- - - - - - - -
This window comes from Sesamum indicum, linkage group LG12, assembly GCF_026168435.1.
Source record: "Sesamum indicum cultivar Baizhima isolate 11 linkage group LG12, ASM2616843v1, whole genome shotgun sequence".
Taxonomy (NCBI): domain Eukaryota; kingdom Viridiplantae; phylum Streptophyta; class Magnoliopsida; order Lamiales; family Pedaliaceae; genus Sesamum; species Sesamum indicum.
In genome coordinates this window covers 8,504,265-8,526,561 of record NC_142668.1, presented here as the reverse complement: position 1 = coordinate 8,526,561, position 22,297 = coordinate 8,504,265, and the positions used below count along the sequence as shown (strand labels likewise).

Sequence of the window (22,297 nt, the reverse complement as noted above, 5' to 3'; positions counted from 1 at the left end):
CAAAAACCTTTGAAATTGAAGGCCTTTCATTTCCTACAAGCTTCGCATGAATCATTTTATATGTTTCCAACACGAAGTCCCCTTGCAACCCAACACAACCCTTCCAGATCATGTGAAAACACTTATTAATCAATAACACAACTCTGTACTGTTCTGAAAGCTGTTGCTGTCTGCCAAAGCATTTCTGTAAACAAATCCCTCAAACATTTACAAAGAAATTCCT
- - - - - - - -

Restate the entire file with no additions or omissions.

This window comes from Sesamum indicum, linkage group LG12, assembly GCF_026168435.1.
Source record: "Sesamum indicum cultivar Baizhima isolate 11 linkage group LG12, ASM2616843v1, whole genome shotgun sequence".
Taxonomy (NCBI): domain Eukaryota; kingdom Viridiplantae; phylum Streptophyta; class Magnoliopsida; order Lamiales; family Pedaliaceae; genus Sesamum; species Sesamum indicum.
In genome coordinates this window covers 8,504,265-8,526,561 of record NC_142668.1, presented here as the reverse complement: position 1 = coordinate 8,526,561, position 22,297 = coordinate 8,504,265, and the positions used below count along the sequence as shown (strand labels likewise).

Sequence of the window (22,297 nt, the reverse complement as noted above, 5' to 3'; positions counted from 1 at the left end):
CAAAAACCTTTGAAATTGAAGGCCTTTCATTTCCTACAAGCTTCGCATGAATCATTTTATATGTTTCCAACACGAAGTCCCCTTGCAACCCAACACAACCCTTCCAGATCATGTGAAAACACTTATTAATCAATAACACAACTCTGTACTGTTCTGAAAGCTGTTGCTGTCTGCCAAAGCATTTCTGTAAACAAATCCCTCAAACATTTACAAAGAAATTCCT